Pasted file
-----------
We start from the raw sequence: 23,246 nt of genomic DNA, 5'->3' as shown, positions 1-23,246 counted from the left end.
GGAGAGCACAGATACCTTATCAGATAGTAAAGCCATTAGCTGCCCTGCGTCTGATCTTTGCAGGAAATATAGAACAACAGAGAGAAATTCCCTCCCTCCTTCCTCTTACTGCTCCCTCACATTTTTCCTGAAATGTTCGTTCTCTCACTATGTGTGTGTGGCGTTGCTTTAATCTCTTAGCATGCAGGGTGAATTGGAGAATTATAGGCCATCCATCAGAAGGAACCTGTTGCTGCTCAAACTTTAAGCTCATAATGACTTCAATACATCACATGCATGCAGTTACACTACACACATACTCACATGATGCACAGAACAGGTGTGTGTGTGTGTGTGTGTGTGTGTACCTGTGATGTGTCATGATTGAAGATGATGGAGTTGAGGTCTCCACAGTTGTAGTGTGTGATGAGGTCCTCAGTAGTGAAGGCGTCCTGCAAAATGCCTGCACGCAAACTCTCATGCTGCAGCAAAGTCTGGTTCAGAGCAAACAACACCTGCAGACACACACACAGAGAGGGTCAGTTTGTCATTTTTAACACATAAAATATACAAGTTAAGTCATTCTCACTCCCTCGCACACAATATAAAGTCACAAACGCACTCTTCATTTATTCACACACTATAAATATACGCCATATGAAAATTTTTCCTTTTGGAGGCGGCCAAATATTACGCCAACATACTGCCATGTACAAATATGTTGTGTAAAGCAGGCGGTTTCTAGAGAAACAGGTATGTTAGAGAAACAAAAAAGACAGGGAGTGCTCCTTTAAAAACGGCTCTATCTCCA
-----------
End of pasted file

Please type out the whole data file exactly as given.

We start from the raw sequence: 23,246 nt of genomic DNA, 5'->3' as shown, positions 1-23,246 counted from the left end.
GGAGAGCACAGATACCTTATCAGATAGTAAAGCCATTAGCTGCCCTGCGTCTGATCTTTGCAGGAAATATAGAACAACAGAGAGAAATTCCCTCCCTCCTTCCTCTTACTGCTCCCTCACATTTTTCCTGAAATGTTCGTTCTCTCACTATGTGTGTGTGGCGTTGCTTTAATCTCTTAGCATGCAGGGTGAATTGGAGAATTATAGGCCATCCATCAGAAGGAACCTGTTGCTGCTCAAACTTTAAGCTCATAATGACTTCAATACATCACATGCATGCAGTTACACTACACACATACTCACATGATGCACAGAACAGGTGTGTGTGTGTGTGTGTGTGTGTGTACCTGTGATGTGTCATGATTGAAGATGATGGAGTTGAGGTCTCCACAGTTGTAGTGTGTGATGAGGTCCTCAGTAGTGAAGGCGTCCTGCAAAATGCCTGCACGCAAACTCTCATGCTGCAGCAAAGTCTGGTTCAGAGCAAACAACACCTGCAGACACACACACAGAGAGGGTCAGTTTGTCATTTTTAACACATAAAATATACAAGTTAAGTCATTCTCACTCCCTCGCACACAATATAAAGTCACAAACGCACTCTTCATTTATTCACACACTATAAATATACGCCATATGAAAATTTTTCCTTTTGGAGGCGGCCAAATATTACGCCAACATACTGCCATGTACAAATATGTTGTGTAAAGCAGGCGGTTTCTAGAGAAACAGGTATGTTAGAGAAACAAAAAAGACAGGGAGTGCTCCTTTAAAAACGGCTCTATCTCCA